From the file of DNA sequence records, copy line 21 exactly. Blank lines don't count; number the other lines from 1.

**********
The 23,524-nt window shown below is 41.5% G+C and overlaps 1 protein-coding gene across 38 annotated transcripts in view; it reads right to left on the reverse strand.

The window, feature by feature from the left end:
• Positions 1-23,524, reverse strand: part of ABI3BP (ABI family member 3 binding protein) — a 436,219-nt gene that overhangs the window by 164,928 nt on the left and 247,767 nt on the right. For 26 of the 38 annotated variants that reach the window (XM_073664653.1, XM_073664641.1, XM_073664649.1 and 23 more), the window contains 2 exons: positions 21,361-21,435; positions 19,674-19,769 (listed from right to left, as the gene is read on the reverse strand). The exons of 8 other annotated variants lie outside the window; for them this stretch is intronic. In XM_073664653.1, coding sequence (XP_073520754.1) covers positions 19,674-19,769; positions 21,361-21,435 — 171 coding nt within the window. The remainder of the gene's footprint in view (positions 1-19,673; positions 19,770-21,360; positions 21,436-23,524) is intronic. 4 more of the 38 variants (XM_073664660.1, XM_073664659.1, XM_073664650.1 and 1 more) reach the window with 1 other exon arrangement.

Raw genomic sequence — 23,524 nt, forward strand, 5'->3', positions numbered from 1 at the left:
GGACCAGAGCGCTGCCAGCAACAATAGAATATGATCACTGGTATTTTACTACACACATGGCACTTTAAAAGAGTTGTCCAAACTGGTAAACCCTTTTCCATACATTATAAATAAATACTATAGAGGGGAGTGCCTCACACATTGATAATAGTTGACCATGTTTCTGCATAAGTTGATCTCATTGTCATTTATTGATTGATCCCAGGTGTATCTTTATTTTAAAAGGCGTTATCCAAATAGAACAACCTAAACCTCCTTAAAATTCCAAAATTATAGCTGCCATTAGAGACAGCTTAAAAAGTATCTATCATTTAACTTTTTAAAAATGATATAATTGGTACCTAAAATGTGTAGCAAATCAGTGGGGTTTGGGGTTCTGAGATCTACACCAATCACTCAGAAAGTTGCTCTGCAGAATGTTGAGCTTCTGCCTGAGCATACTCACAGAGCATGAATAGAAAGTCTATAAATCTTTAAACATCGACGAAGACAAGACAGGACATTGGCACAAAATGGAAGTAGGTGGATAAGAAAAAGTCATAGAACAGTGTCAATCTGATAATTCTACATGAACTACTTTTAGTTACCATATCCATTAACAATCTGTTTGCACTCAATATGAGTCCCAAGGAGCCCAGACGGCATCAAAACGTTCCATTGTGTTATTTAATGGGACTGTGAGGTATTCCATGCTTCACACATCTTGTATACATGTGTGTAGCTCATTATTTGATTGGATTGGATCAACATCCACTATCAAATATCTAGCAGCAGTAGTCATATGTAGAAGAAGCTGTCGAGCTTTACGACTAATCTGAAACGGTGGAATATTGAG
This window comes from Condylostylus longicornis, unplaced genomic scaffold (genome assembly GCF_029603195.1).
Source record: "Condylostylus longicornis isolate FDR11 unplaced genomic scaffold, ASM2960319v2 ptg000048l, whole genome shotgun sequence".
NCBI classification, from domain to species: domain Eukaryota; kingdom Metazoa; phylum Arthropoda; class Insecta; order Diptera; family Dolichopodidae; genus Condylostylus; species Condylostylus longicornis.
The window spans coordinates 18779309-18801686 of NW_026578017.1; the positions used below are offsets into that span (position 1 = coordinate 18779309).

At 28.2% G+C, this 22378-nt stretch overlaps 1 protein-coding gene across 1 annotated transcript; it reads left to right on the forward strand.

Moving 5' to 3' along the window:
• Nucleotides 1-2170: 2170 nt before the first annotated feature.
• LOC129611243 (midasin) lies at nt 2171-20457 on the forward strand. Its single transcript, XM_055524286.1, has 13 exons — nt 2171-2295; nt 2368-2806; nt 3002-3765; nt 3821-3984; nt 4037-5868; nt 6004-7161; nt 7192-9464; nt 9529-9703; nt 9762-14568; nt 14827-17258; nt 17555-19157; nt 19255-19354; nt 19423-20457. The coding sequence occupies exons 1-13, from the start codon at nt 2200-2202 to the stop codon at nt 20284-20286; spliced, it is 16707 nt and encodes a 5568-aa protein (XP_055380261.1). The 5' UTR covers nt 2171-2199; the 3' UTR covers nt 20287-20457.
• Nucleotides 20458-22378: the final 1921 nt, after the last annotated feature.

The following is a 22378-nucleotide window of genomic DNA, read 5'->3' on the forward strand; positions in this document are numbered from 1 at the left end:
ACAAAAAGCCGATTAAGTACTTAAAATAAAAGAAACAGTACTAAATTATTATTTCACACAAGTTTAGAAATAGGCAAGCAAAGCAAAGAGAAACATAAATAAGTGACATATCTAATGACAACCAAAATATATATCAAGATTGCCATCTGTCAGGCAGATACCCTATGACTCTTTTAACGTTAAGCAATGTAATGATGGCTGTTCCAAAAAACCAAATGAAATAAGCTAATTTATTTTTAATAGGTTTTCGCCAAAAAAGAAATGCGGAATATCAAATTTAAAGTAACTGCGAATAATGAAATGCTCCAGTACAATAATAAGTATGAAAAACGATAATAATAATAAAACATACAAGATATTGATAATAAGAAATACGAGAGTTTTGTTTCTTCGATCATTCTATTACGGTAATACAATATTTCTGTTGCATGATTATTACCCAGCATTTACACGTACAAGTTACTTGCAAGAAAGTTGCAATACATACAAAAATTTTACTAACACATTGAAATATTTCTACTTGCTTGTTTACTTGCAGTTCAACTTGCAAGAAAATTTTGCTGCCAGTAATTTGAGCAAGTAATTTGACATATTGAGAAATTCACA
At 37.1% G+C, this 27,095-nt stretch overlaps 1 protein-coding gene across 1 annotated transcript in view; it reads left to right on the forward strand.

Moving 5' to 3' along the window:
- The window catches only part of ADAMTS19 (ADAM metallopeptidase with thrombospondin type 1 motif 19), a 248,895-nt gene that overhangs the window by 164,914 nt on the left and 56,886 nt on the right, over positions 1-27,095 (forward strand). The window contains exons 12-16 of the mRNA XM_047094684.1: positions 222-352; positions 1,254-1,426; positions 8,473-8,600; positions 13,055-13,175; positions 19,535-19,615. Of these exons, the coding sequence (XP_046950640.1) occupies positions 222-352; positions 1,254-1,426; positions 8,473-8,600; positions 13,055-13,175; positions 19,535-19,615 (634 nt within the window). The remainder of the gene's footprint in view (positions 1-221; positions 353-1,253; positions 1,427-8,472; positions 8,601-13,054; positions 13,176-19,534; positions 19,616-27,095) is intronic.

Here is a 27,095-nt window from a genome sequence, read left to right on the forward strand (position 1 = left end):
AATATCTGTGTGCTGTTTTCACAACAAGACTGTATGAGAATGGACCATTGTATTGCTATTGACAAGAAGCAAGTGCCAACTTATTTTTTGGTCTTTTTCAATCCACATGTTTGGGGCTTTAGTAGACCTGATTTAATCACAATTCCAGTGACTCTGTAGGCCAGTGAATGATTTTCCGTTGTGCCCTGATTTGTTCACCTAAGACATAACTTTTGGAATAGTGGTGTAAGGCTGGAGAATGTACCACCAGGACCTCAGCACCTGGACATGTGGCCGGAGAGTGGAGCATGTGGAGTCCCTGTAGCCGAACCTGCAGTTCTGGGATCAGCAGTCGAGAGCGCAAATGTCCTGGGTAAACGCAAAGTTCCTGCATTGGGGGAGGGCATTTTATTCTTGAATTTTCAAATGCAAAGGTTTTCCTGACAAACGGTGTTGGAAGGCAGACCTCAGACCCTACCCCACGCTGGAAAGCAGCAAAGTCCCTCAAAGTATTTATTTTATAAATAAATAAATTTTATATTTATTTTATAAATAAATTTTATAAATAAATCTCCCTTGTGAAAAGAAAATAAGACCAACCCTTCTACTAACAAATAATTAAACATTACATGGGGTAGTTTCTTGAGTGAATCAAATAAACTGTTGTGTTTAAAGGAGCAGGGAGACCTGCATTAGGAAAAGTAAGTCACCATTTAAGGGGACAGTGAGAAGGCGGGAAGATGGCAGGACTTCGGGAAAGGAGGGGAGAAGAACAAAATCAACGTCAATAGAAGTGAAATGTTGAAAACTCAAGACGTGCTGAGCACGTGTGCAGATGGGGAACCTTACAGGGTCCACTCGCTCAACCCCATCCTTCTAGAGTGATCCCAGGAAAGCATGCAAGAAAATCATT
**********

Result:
AATATCTGTGTGCTGTTTTCACAACAAGACTGTATGAGAATGGACCATTGTATTGCTATTGACAAGAAGCAAGTGCCAACTTATTTTTTGGTCTTTTTCAATCCACATGTTTGGGGCTTTAGTAGACCTGATTTAATCACAATTCCAGTGACTCTGTAGGCCAGTGAATGATTTTCCGTTGTGCCCTGATTTGTTCACCTAAGACATAACTTTTGGAATAGTGGTGTAAGGCTGGAGAATGTACCACCAGGACCTCAGCACCTGGACATGTGGCCGGAGAGTGGAGCATGTGGAGTCCCTGTAGCCGAACCTGCAGTTCTGGGATCAGCAGTCGAGAGCGCAAATGTCCTGGGTAAACGCAAAGTTCCTGCATTGGGGGAGGGCATTTTATTCTTGAATTTTCAAATGCAAAGGTTTTCCTGACAAACGGTGTTGGAAGGCAGACCTCAGACCCTACCCCACGCTGGAAAGCAGCAAAGTCCCTCAAAGTATTTATTTTATAAATAAATAAATTTTATATTTATTTTATAAATAAATTTTATAAATAAATCTCCCTTGTGAAAAGAAAATAAGACCAACCCTTCTACTAACAAATAATTAAACATTACATGGGGTAGTTTCTTGAGTGAATCAAATAAACTGTTGTGTTTAAAGGAGCAGGGAGACCTGCATTAGGAAAAGTAAGTCACCATTTAAGGGGACAGTGAGAAGGCGGGAAGATGGCAGGACTTCGGGAAAGGAGGGGAGAAGAACAAAATCAACGTCAATAGAAGTGAAATGTTGAAAACTCAAGACGTGCTGAGCACGTGTGCAGATGGGGAACCTTACAGGGTCCACTCGCTCAACCCCATCCTTCTAGAGTGATCCCAGGAAAGCATGCAAGAAAATCATT